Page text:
Over the course of 2015, I worked from three different continents and eight different countries. This isn’t because I’m a mega-corporation with budget for offices across the globe, or because I’m fleeing from the authorities over borders. I started working remotely from coworking spaces abroad for the first time last year – and the results have been extraordinary. Here are the five biggest professional benefits I’ve experienced from my time as a digital nomad.
- Getting out of my comfort zone
The eye-opening impact of travel is well-documented, but the impact it can have on work and productivity is more surprising. Being in a culturally different environment has enabled me to work faster, be more focused and tap into my creativity. Without the distraction of bills, chores and anything else that might take up valuable time at home, working from a laid-back coworking space in an unfamiliar country has increased my writing output without any extra work hours. Away from your regular surroundings, a clear mind is easier to achieve.
- Accessing stories in a new place
For freelance writers, remote working from overseas has a lot of pros when it comes to unearthing new stories and brainstorming distinctive angles. If an interesting local story is unfolding in Chile, it may be that your regular US or UK publications aren’t aware of what’s happening, don’t have the insight or understanding to report it well, or don’t have a correspondent or freelancer in-country. This provides an opportunity for roaming scribes to make new connections or solidify relationships with old contacts. Take advantage of being based far from home, and use your experience of a place to sell yourself to editors.
- Working from a collaborative environment
The coworking spaces themselves are creative hubs and a great opportunity to expand your personal and professional networks. At their hearts, venues for remote working are all about collaborating and connecting with others, whether they work in your field or in a completely unrelated area. Most spaces will offer a calendar of events, and some have specific orientation sessions for new members, but the most significant factor is being seated literally a table away from a truckload of talent and innovation. Having problems with your website? Curious about the local tourism industry? At a coworking space, somebody in the room may well be able to help you.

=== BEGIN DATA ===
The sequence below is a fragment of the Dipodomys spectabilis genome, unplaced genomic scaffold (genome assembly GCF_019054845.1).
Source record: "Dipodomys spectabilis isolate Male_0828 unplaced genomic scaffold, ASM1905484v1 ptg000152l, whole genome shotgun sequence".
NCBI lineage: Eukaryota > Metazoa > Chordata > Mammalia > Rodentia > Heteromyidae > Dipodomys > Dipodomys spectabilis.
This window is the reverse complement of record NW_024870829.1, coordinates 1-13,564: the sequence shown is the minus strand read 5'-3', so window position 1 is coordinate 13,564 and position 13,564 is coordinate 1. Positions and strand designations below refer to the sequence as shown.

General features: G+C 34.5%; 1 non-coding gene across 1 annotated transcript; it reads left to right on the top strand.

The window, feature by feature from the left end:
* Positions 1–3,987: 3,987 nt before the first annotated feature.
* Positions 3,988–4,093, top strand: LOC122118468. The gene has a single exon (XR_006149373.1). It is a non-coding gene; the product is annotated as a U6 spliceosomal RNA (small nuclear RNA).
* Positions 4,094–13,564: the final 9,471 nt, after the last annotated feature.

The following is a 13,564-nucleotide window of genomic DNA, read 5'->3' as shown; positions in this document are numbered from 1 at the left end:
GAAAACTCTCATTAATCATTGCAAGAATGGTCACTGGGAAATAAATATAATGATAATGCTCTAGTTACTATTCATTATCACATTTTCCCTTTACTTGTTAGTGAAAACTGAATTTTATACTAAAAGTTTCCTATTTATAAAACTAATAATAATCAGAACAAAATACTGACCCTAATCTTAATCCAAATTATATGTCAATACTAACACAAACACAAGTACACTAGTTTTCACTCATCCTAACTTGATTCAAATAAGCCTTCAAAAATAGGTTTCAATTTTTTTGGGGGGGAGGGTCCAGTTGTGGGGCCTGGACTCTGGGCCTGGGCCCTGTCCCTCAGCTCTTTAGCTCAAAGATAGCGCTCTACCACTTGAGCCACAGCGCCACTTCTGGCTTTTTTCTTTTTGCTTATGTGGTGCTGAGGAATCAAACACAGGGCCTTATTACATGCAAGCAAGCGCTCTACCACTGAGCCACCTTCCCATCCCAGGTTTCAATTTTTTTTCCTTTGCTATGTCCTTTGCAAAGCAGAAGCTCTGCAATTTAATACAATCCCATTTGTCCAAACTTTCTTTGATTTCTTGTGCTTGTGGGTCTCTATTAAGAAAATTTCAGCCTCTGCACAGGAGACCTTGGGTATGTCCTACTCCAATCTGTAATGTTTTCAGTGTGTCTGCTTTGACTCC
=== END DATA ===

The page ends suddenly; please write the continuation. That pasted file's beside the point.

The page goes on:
- Saving money and living cheaply
Some of the most impressive coworking communities I’ve visited are in countries like India and Indonesia, where the cost of living is much cheaper than in Europe or the United States. A remote worker in a developing country can afford to eat out more than at home and at a fraction of the cost, and it’s likely coworkers will already know all the good restaurants and coffee shops around. If you’re looking to build your portfolio or take time out to work on a bigger writing project, the ability to live cheaply and save money can make remote working very appealing.
- Having a better work/life balance
We’re all seeking that magical formula for balancing fun and productivity, and coworking makes navigating the terrain easier. When you find yourself in a new place and want to go exploring, at coworking spaces it’s easy to find others to join you – and time zone differences even make it feasible to take “breaks” during traditional office hours. Managing your own schedule means you can pop out and discover a new area at lunchtime, or take an afternoon off to venture out with your fellow coworkers. Nine times out of ten, you’ll even come across story leads. The line between work and leisure time may become blurred, but what does it matter when you’re able to find great stories?
Whether you want to become a full-time digital nomad, travelling from place to place as you work, or you’re planning a brief coworking trip this year, take advantage of the huge benefits of working remotely from abroad. The experience will change your life and your work.
Freelance features journalist and foreign reporter. Writes mostly about politics, development, technology and culture. Twitter: @LaurenRazavi (www.twitter.com/laurenrazavi)